As I've mentioned once
in this blog, I occasionally DJ around town, under a pseudonym. I use a pseudonym because I want to make it clear that Eryc Eyl, the DJ, operates in a musical universe that is completely different from the one inhabited by Eryc Eyl, the music critic. We are, in some ways, separate individuals. My deejaying has very little to do with my writing. It's an outlet for a completely different relationship with music. I rarely play the hippest, hottest underground releases, break new artists or balance on the bleeding edge of indie obscurity. My sets lean heavily on mash-ups, covers, '80s cheese, dirty raps and whatever else it takes to get people in a bar to dance, laugh or smile. I might have been listening to obscure death metal or kiwi pop all day, but when I set up my humble rig, the first track out is more likely to be Too Short or one of Mad Mix Mustang's absurd mashes than it is to be Phoenix or any other Pitchfork favorite. When I DJ, I pander. I placate. I wallow in the muck of pop culture. I wink at people a lot, which is probably a little creepy.
Recently, I was caught completely off-guard when someone who knows me as a music critic looked at my playlist and accused me of not being "indie" enough. At first, I felt defensive, like I'd just been accused of not being Jewish enough or Catholic enough or tall enough -- as if some intrinsic part of my identity had been called into question. This was immediately followed by a rush of indignation and a momentary impulse to defend my indie-ness.
And then I realized -- wait a second. That's really silly. The epithet "indie" -- like its cousin, "alternative," in the '90s -- is so freely bandied about and abused in music lover circles these days that it has lost all meaning. And you know what? That's a good thing. In the '90s, many of us responded to the "alternative" label by asking, "Alternative to what?" Todd Snider then nailed the goofiness and hypocrisy of it with his sardonic "Talkin' Seattle Grunge Rock Blues." The same thing is happening with "indie." It was originally short for "independent," but that association is all but gone. After all, in an age when the music industry is fragmented, decentralized and destabilized (thank the tetragrammaton for that blessing!), one might reasonably ask, "Independent from what?"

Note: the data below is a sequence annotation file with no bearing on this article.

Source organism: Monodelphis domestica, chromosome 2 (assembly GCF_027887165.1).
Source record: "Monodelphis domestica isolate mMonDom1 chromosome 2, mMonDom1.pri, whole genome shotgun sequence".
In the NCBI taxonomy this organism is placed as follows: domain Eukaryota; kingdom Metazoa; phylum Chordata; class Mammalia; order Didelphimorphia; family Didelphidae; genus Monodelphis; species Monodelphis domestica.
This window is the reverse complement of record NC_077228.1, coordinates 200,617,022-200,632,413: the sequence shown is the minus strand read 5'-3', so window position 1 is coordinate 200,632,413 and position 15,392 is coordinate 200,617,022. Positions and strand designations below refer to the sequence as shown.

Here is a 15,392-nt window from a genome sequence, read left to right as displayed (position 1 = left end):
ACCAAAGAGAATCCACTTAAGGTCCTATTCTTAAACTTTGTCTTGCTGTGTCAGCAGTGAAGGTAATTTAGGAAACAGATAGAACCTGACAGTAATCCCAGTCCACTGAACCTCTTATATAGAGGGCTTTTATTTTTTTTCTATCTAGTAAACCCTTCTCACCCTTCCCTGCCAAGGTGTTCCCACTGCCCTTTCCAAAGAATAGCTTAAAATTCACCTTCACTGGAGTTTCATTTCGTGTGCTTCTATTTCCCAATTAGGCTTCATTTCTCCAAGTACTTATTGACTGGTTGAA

But independence is, in fact, the point.
This week, we'll celebrate our country's independence and sovereignty by drinking heavily, burning meats and lighting things on fire. It's like a GG Allin show, without the poo. When we choose the music we want to listen to (or it chooses us), we declare our independence all over again. It isn't about being indie, or being metal, or being country, or any other label we might necessarily and conveniently affix to the various genres that turn our proverbial cranks. It's about that ineffable and intensely personal connection that we make with a song, a sound or the silence between the notes.
Whether it's the roller skate synths of Michael Jackson's "Rock with You," the crushing guitars of Saviours, or the crackle of "Candy Says" on the turntable as night fades into dawn's early light, it's that moment of engagement between us and the music that makes us and the music truly real. It's not about labels, scenes, t-shirts and haircuts. It's the instantiation and realization of an entirely different "indie" that is often obscured by the rockets' red glare and the smoke on the water. It's individuality -- and sometimes, it's all we have.